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Campbell and Fiske

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Campbell and Fiske
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Campbell and Fiske
Psychology is the scientific study of the mental capability and behavior with the aim of creating an understanding of different groups of individuals, both human and nonhuman, in the society. In psychology, constructs refers to ideals or variables that is impossible to quantify since they do not possess any measurable attribute. Motivation, intelligence anger, personality, attachment, love and fear are some example of construct. Personality psychology comprises of characteristic patterns of thoughts, feelings, and behaviors that shapes a person. One of the most prominent issues in personality psychology is the measurement of personality construct. This paper aims at looking into the measurement of construct with regard to multitrait-multimethod matrix developed by Campbell and Fiske and other single methodology.
The multitrait-multimethod (MTMM) matrix is an approach for the examination of Construct Validity. It was developed by Campbell and Fiske (1959). According to Campbell and Fiske, there are six major considerations when examining a construct's validity through the MTMM matrix. The six considerations are as follows. The first consideration is the evaluation of convergent validity, which is used to design tests that measures and shows how construct relate to each other. The second consideration is the evaluation of divergent validity. In this case, the construct being measured by a test should not correlate highly with different constructs. The third consideration is the trait-method unit whereby each test used in construct measurement is considered as trait-method unit. The fourth is the Multitrait-multimethod whereby more than one trait and method must be used to establish discriminant validity and the relative contributions of the trait or method specific variance. The fourth consideration is the truly different methodology: When using multiple methods, one must consider how different the actual measures are. The last consideration is called the trait characteristics, which stipulate that traits should be different enough to be distinct, but similar enough to be worth examining in the MTMM Campbell &Fiske, 1959).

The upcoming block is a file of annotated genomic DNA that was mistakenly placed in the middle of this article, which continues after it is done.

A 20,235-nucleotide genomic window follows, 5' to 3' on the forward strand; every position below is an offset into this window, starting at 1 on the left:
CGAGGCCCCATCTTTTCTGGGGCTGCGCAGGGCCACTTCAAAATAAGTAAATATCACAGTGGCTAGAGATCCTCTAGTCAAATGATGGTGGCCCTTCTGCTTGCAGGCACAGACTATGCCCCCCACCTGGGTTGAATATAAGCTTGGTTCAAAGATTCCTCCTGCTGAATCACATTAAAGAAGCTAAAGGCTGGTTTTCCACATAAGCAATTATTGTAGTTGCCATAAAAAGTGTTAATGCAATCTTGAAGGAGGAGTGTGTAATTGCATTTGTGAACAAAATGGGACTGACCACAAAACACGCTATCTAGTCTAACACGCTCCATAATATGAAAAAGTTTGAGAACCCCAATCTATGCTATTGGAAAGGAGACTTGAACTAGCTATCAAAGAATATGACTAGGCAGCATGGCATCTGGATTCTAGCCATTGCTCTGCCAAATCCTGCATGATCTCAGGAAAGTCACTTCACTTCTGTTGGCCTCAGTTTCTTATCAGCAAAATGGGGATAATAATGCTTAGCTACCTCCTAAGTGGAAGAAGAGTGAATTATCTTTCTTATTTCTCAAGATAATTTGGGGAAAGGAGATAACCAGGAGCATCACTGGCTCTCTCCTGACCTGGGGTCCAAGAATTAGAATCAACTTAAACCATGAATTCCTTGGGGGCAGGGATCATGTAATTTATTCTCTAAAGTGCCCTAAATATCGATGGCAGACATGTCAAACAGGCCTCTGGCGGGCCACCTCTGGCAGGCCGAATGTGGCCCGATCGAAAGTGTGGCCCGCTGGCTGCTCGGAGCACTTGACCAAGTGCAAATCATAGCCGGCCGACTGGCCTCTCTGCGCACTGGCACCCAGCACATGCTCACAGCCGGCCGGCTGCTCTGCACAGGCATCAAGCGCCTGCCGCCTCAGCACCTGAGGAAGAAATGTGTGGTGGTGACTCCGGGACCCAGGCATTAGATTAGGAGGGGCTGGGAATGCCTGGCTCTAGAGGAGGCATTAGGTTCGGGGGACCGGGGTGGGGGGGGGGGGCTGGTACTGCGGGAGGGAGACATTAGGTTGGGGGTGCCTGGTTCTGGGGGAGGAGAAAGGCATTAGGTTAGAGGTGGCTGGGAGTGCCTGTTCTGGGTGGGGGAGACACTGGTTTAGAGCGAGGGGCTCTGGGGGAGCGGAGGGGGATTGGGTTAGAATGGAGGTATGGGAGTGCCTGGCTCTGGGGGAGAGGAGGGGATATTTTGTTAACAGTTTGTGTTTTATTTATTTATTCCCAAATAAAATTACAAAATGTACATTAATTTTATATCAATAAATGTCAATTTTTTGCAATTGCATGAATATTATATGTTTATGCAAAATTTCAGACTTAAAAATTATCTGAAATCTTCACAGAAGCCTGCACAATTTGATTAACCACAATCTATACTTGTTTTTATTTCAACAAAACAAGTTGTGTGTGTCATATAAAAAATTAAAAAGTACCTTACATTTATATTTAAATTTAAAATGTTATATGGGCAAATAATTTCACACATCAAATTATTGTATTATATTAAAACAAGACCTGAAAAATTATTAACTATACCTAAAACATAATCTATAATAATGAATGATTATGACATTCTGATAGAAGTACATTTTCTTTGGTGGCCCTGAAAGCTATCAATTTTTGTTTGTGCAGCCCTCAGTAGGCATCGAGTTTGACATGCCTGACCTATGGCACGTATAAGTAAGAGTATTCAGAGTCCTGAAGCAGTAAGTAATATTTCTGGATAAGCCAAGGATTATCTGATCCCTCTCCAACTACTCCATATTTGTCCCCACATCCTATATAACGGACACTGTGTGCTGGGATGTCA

Convergent and discriminant are concepts of construct validity. Convergent validity is the degree to which concepts that should be related theoretically are interrelated in reality. Discriminant validity is the degree to which concepts that should not be related theoretically are, in fact, not interrelated in reality. You can assess both convergent and discriminant validity using the MTMM. In order to be able to claim that your measures have construct validity, you have to demonstrate both convergence and discrimination (Trochim, 2006).
The assessment and result of personality constructs can only be accepted if the validity of the methods used to measure them can be ascertained. It is important to evaluate the usefulness and accuracy of different methods of measuring personality constructs. The most common way of knowing the personality of an individual has been just to ask questions and based on the response given a researcher can deduce the personality of the individual. This method is termed as self-objective report. A person is asked a question based on a particular personality construct. In the field of personality psychology, asking people to respond to questions or statements about what they are like or how they behave, is the most preferred method. The advantages of using self-report are as follows. The method is cheap and data collection is relatively easy. Scoring results using the method is straightforward. A researcher is able to get original information from the primary source. It is always quick and easy to administer questionnaires (McDonald, 2008).